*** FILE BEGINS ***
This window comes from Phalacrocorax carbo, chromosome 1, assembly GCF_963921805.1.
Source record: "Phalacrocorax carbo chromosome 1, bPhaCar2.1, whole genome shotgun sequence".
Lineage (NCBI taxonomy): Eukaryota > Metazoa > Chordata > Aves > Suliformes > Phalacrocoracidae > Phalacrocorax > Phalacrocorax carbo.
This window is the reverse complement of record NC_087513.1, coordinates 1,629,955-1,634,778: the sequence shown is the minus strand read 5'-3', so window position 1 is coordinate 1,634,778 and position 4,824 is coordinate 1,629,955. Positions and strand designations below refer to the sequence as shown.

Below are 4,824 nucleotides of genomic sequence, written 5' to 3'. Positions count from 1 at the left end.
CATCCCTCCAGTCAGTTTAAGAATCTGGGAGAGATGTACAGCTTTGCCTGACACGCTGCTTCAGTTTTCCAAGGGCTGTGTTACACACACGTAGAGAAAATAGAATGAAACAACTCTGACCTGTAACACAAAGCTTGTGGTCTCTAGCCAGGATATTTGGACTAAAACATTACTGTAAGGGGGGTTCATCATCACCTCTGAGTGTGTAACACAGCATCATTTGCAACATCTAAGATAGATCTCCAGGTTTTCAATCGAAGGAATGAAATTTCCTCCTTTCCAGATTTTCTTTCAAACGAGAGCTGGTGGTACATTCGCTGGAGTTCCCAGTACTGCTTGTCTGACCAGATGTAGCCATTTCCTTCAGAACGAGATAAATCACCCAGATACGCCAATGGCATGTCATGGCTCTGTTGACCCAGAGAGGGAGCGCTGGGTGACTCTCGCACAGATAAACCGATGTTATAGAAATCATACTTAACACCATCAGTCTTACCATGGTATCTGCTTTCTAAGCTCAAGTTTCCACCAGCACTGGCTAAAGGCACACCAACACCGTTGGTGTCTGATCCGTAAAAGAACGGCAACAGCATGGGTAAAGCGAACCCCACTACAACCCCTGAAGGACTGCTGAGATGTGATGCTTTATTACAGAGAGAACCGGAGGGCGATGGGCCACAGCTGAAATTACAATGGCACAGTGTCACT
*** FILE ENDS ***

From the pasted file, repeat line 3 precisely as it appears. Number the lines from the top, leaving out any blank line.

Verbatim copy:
Lineage (NCBI taxonomy): Eukaryota > Metazoa > Chordata > Aves > Suliformes > Phalacrocoracidae > Phalacrocorax > Phalacrocorax carbo.